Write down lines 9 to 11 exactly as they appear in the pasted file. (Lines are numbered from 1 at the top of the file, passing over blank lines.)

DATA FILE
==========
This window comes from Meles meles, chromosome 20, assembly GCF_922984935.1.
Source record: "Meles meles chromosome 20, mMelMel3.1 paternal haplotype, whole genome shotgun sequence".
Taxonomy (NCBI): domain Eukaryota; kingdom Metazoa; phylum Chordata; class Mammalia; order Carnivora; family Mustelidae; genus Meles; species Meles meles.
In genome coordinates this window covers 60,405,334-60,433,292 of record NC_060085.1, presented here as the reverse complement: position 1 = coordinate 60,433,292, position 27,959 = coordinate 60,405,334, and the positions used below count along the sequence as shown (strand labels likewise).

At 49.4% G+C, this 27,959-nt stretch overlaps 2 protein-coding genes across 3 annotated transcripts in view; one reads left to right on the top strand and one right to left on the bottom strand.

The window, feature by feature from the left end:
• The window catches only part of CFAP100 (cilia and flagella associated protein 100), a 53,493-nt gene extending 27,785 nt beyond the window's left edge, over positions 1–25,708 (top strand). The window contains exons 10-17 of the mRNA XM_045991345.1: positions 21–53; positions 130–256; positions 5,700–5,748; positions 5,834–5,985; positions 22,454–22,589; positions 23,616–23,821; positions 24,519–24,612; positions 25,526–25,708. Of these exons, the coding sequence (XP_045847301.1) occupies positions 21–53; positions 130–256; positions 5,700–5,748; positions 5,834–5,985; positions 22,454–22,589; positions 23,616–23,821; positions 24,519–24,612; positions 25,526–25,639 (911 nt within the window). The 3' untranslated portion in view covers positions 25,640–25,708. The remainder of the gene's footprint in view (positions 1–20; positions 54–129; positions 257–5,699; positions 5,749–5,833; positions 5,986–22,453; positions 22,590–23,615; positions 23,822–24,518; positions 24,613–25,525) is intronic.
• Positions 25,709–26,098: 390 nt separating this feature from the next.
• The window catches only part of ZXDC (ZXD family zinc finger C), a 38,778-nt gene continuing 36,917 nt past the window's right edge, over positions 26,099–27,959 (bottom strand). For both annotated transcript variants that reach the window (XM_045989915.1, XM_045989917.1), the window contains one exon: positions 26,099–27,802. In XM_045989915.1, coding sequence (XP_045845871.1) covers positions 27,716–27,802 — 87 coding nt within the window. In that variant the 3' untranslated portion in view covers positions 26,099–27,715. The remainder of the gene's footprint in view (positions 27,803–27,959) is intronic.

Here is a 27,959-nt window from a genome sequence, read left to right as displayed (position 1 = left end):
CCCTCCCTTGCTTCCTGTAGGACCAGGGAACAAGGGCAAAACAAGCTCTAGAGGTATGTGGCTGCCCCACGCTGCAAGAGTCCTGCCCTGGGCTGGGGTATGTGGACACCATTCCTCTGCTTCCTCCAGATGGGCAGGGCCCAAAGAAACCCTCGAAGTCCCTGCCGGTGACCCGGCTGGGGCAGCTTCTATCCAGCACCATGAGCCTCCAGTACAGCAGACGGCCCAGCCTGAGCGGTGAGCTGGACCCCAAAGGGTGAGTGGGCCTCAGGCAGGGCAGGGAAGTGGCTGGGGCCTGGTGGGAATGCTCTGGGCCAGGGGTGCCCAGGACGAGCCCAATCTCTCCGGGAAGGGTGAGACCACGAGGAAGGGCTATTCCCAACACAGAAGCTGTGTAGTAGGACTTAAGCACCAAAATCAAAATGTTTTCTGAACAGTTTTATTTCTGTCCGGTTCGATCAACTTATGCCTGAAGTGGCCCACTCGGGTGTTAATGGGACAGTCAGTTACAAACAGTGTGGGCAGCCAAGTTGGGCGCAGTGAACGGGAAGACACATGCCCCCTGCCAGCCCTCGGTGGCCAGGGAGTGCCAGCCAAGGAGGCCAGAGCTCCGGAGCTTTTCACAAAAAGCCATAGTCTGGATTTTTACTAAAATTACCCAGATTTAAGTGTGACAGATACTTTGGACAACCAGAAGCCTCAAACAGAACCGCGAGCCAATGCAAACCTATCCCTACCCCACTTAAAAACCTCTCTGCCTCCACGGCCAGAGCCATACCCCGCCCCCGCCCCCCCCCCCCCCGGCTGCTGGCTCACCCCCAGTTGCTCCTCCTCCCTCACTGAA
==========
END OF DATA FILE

• The window catches only part of ZXDC (ZXD family zinc finger C), a 38,778-nt gene continuing 36,917 nt past the window's right edge, over positions 26,099–27,959 (bottom strand). For both annotated transcript variants that reach the window (XM_045989915.1, XM_045989917.1), the window contains one exon: positions 26,099–27,802. In XM_045989915.1, coding sequence (XP_045845871.1) covers positions 27,716–27,802 — 87 coding nt within the window. In that variant the 3' untranslated portion in view covers positions 26,099–27,715. The remainder of the gene's footprint in view (positions 27,803–27,959) is intronic.

Here is a 27,959-nt window from a genome sequence, read left to right as displayed (position 1 = left end):
CCCTCCCTTGCTTCCTGTAGGACCAGGGAACAAGGGCAAAACAAGCTCTAGAGGTATGTGGCTGCCCCACGCTGCAAGAGTCCTGCCCTGGGCTGGGGTATGTGGACACCATTCCTCTGCTTCCTCCAGATGGGCAGGGCCCAAAGAAACCCTCGAAGTCCCTGCCGGTGACCCGGCTGGGGCAGCTTCTATCCAGCACCATGAGCCTCCAGTACAGCAGACGGCCCAGCCTGAGCGGTGAGCTGGACCCCAAAGGGTGAGTGGGCCTCAGGCAGGGCAGGGAAGTGGCTGGGGCCTGGTGGGAATGCTCTGGGCCAGGGGTGCCCAGGACGAGCCCAATCTCTCCGGGAAGGGTGAGACCACGAGGAAGGGCTATTCCCAACACAGAAGCTGTGTAGTAGGACTTAAGCACCAAAATCAAAATGTTTTCTGAACAGTTTTATTTCTGTCCGGTTCGATCAACTTATGCCTGAAGTGGCCCACTCGGGTGTTAATGGGACAGTCAGTTACAAACAGTGTGGGCAGCCAAGTTGGGCGCAGTGAACGGGAAGACACATGCCCCCTGCCAGCCCTCGGTGGCCAGGGAGTGCCAGCCAAGGAGGCCAGAGCTCCGGAGCTTTTCACAAAAAGCCATAGTCTGGATTTTTACTAAAATTACCCAGATTTAAGTGTGACAGATACTTTGGACAACCAGAAGCCTCAAACAGAACCGCGAGCCAATGCAAACCTATCCCTACCCCACTTAAAAACCTCTCTGCCTCCACGGCCAGAGCCATACCCCGCCCCCGCCCCCCCCCCCCCCGGCTGCTGGCTCACCCCCAGTTGCTCCTCCTCCCTCACTGAA